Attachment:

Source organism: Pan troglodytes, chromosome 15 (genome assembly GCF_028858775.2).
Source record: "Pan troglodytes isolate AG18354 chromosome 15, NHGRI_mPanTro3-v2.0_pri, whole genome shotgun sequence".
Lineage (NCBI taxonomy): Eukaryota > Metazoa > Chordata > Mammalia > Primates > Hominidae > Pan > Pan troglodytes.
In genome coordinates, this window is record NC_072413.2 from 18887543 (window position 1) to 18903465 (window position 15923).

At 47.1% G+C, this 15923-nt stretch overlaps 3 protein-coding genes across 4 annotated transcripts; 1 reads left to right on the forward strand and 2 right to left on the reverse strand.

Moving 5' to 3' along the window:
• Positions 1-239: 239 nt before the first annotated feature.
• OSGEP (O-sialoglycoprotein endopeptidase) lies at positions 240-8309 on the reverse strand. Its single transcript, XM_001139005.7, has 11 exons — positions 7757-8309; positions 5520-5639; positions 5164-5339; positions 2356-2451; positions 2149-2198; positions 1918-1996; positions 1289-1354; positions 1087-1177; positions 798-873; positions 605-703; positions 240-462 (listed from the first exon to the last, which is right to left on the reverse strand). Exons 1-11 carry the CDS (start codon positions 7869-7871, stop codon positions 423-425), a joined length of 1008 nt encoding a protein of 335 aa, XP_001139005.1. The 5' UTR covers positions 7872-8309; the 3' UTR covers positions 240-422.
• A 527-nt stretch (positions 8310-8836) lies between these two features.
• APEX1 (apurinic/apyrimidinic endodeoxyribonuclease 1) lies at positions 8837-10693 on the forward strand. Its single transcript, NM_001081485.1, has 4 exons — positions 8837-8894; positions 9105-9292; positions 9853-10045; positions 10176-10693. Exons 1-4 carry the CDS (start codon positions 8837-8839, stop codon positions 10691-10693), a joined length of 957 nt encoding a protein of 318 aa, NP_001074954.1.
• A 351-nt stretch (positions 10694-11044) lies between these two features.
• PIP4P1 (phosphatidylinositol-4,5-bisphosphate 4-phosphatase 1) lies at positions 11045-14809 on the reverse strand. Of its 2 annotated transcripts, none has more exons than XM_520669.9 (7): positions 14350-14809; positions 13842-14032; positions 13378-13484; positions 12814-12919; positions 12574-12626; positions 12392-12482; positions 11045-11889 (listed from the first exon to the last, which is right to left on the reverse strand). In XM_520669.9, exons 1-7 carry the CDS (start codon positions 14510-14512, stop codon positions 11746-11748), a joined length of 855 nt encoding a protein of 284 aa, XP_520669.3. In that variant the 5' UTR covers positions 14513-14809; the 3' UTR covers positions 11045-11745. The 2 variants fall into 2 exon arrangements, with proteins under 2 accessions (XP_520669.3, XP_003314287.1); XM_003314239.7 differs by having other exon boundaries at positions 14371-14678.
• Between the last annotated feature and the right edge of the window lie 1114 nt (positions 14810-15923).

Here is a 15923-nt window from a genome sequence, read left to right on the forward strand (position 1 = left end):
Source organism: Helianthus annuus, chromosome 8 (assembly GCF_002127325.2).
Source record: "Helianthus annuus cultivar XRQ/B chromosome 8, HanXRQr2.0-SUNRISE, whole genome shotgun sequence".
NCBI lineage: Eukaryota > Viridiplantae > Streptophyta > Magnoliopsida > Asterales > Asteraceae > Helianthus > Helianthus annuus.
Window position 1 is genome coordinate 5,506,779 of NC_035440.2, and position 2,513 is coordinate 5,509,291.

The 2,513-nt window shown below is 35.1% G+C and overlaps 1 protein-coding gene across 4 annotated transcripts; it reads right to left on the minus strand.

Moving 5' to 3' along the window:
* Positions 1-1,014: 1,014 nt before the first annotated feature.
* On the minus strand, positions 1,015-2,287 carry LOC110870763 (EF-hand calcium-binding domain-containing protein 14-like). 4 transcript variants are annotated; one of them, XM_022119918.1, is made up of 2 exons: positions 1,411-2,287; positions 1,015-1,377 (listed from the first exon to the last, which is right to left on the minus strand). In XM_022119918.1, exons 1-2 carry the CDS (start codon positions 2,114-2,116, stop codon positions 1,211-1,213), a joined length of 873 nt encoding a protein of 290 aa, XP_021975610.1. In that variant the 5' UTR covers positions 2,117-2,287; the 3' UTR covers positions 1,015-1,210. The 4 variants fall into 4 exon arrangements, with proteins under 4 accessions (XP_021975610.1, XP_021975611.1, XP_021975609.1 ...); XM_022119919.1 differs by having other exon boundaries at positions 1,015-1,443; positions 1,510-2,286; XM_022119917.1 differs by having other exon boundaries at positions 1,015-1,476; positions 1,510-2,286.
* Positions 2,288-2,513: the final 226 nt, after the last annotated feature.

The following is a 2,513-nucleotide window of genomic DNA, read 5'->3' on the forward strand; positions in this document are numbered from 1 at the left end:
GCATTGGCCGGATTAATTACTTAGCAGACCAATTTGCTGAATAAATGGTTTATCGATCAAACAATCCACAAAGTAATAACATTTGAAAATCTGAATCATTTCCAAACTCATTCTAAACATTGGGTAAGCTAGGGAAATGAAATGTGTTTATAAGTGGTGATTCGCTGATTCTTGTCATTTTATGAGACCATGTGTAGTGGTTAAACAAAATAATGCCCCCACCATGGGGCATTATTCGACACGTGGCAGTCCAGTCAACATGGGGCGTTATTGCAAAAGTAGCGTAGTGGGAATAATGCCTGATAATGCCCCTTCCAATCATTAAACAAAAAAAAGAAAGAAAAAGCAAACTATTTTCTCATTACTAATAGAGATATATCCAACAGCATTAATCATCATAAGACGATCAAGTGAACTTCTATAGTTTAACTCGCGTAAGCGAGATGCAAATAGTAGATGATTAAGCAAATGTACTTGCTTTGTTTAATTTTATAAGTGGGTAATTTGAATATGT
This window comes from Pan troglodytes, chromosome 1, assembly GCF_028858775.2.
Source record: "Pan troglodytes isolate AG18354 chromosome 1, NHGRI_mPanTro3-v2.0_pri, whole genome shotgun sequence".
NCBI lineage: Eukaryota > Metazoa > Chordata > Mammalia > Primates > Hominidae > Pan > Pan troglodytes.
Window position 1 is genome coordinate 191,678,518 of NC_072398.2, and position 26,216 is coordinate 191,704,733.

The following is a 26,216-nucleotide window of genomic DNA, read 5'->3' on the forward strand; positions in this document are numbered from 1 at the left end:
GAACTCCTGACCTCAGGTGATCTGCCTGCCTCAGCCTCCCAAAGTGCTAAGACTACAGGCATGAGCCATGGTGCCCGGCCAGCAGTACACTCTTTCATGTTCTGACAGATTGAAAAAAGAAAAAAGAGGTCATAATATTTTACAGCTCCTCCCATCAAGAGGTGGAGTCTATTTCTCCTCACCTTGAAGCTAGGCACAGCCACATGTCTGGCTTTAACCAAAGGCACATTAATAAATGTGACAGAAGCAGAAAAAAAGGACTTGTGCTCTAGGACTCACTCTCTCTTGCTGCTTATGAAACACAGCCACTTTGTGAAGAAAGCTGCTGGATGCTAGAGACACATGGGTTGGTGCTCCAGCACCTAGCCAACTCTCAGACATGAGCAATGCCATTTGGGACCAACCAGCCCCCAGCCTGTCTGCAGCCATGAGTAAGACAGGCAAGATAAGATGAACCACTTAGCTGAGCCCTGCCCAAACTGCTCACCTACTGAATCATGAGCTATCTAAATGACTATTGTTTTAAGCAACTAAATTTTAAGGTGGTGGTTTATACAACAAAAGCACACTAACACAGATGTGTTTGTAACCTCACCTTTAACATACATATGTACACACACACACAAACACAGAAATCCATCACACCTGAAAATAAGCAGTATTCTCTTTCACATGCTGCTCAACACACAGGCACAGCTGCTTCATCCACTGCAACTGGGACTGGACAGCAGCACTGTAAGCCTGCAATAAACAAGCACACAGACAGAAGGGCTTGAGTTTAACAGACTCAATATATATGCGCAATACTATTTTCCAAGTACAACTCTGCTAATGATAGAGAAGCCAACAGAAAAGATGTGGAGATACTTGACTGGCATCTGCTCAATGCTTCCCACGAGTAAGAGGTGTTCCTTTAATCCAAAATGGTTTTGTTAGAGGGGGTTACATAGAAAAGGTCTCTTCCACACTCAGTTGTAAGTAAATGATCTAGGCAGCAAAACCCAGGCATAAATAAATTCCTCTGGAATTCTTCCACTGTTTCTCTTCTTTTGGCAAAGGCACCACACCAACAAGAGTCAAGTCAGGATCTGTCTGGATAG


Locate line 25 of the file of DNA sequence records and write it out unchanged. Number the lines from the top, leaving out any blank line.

GCATTGGCCGGATTAATTACTTAGCAGACCAATTTGCTGAATAAATGGTTTATCGATCAAACAATCCACAAAGTAATAACATTTGAAAATCTGAATCATTTCCAAACTCATTCTAAACATTGGGTAAGCTAGGGAAATGAAATGTGTTTATAAGTGGTGATTCGCTGATTCTTGTCATTTTATGAGACCATGTGTAGTGGTTAAACAAAATAATGCCCCCACCATGGGGCATTATTCGACACGTGGCAGTCCAGTCAACATGGGGCGTTATTGCAAAAGTAGCGTAGTGGGAATAATGCCTGATAATGCCCCTTCCAATCATTAAACAAAAAAAAGAAAGAAAAAGCAAACTATTTTCTCATTACTAATAGAGATATATCCAACAGCATTAATCATCATAAGACGATCAAGTGAACTTCTATAGTTTAACTCGCGTAAGCGAGATGCAAATAGTAGATGATTAAGCAAATGTACTTGCTTTGTTTAATTTTATAAGTGGGTAATTTGAATATGT